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  • Memory Category

    28th Oct

    The Panier Fleuri was a small inn on the outskirts of Toulouse that has enjoyed a modicum of postwar fame as the place where Dutch-Paris hid evaders before they left for the Pyrenees. Over the years, it’s been confused with other places, perhaps because it had name for people to remember (see previous post). This […]

    14th Oct

    No matter how obsessive an historian is about her research, no matter how many archives she visits or how many thousands of documents she reads, some details will be lost or confused. That’s an obvious thing to say about something that happened in, say, the 1700’s, but it is also true for events that happened […]

    5th Aug

    The rue Yankee

    During the war the grocer in a small town outside Paris organized most of the other notables of the village into an escape line for Allied aviators. They gathered up survivors of USAAF or RAF crashes from across northern France and sent them on to Spain through another escape line. German counter-espionage agents rolled up […]

    13th May

    During the Second World War, as always, there were people who were looking out only for themselves. They didn’t have any particular political ideals, but they intended to be where the money and the winners were. During most of the Occupation, that meant being where the Germans were. This didn’t require anything extreme like joining […]

    11th Jun

    The Eleventh Man

    Like detectives, historians try never to rely on only one witness to an event. Everyone sees things from their own perspective, and very few people ever have all the information. So we look for as many documents as possible and piece together the story as best we can. In the case of Dutch-Paris, the documents […]

    7th Mar

    Although, as an historian, I remain astounded by the vast amount of documentation about Dutch-Paris now available in various archives, a lay person could be forgiven for thinking that rather a lot of the details have been lost. For example, the details of how, exactly, the pastor recruited a café owner to act as a […]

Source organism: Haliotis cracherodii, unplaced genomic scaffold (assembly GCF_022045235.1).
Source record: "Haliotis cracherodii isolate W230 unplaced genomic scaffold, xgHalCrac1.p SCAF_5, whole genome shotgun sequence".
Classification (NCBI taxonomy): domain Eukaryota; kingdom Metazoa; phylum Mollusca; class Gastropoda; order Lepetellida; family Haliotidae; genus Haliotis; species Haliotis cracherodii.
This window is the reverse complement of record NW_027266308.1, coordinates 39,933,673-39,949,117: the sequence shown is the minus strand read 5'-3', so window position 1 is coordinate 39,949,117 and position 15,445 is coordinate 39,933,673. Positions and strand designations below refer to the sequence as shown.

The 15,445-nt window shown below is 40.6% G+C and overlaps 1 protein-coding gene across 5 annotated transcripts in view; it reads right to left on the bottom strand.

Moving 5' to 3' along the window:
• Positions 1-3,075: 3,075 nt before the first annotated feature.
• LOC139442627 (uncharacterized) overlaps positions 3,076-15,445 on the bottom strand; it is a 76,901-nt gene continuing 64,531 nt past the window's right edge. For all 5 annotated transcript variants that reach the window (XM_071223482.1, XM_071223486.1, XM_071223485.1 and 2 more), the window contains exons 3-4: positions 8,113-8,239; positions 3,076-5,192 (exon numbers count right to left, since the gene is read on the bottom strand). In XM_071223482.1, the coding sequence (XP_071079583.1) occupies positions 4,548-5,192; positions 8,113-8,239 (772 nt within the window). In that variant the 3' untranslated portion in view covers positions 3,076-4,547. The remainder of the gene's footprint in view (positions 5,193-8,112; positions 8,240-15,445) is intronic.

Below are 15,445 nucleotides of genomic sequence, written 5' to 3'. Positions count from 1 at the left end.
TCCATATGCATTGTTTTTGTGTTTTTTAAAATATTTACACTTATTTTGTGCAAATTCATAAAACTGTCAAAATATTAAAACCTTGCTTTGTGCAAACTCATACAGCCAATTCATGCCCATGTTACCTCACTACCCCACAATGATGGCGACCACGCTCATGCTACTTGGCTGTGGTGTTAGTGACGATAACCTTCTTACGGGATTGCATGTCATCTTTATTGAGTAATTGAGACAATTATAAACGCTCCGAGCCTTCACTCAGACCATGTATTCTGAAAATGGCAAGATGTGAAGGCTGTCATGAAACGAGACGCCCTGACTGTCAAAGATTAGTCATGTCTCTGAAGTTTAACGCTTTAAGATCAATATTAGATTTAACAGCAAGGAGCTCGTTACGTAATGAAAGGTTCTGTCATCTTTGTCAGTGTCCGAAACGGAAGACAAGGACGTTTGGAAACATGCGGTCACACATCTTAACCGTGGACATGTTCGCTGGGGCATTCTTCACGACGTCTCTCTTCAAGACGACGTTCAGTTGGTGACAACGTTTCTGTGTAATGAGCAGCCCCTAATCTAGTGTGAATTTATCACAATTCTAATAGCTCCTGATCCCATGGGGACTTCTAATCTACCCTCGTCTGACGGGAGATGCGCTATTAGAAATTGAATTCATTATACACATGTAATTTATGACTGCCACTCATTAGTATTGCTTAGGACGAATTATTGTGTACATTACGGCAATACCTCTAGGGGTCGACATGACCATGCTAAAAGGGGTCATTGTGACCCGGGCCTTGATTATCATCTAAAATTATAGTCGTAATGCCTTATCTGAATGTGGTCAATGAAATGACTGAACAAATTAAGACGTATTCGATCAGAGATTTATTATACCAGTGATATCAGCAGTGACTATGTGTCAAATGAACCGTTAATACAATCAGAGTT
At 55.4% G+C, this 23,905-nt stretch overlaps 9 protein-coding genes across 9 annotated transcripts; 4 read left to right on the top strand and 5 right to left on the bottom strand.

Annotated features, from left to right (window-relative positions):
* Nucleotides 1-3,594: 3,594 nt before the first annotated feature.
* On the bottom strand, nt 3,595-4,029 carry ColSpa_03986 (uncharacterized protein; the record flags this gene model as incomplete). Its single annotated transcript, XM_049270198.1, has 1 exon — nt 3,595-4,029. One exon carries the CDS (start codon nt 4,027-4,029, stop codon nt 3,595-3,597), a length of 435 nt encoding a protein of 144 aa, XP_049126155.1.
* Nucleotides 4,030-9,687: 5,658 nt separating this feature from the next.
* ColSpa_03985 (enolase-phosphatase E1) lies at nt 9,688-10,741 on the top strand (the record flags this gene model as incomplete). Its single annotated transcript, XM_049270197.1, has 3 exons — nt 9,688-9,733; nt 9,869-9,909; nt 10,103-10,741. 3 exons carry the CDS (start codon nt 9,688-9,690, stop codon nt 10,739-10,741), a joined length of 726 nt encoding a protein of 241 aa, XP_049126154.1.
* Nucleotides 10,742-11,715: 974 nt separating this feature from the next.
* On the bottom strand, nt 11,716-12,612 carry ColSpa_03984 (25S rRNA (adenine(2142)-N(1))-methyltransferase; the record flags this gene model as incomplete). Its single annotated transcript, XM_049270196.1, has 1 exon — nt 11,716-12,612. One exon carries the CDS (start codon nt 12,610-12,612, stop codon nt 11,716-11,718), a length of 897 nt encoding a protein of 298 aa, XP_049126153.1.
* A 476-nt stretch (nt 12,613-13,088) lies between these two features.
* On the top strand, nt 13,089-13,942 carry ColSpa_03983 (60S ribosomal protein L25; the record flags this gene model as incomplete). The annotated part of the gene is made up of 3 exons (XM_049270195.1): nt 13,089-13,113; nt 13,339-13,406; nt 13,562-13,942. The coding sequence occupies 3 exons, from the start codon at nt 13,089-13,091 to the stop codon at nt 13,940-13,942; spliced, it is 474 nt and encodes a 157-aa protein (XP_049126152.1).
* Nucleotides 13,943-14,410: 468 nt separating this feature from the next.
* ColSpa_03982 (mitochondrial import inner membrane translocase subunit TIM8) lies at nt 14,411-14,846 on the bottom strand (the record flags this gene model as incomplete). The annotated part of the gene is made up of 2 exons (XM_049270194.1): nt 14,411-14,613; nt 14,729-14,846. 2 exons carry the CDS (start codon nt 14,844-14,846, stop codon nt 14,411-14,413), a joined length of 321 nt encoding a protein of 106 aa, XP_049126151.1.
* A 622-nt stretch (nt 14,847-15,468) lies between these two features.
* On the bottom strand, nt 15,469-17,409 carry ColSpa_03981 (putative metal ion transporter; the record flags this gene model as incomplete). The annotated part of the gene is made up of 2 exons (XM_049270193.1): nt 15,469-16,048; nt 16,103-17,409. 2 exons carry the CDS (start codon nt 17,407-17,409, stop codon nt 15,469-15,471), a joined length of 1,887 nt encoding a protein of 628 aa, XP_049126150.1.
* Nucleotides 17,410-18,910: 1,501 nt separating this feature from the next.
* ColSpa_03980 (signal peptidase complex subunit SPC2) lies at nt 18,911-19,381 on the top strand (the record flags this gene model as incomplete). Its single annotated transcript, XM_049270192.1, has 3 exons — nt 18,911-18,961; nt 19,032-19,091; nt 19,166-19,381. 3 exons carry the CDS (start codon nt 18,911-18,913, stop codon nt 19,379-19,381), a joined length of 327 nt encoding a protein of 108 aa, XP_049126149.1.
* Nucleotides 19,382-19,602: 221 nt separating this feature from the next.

5th Dec

    Sometimes when I’m humming along in my research, thinking that I’m looking for innocuous facts like date of birth, I suddenly fall into a bog of accusations and counter-accusations, of activities that look very bad from one point of view but reasonable enough from another. It’s not unusual; the Second World War was custom made […]

    16th Jun

    1967 Documentary on Dutch-Paris

    In 1967 a Dutch journalist named Dick Verkijk made a documentary about Dutch-Paris called Weg naar de Vrijheid [Way to Freedom]. Fortunately for all of us, it’s now available on YouTube, subtitled in English by Maarten Eliasar. I highly recommend it. For one thing, you can see John Weidner and some of his resistance colleagues […]

    28th May

    This story doesn’t involve anyone from Dutch-Paris, but it illustrates the problems of researching the history of Dutch-Paris or any other Resistance organization.* During the war in the Basque country, in the western edge of the Pyrenees, there was a young woman of seventeen who worked as a secretary to the village mayor, who happened […]

    29th Mar

    The Courier’s Demeanor

    Every time a resistance courier escorted a fugitive to a new place, the courier put his or her life at the risk of the fugitive’s ability to follow directions, act discretely and avoid being caught. How did they do that? We get a glimpse of it from a eulogy that a former Engelandvaarder, whom we’ll […]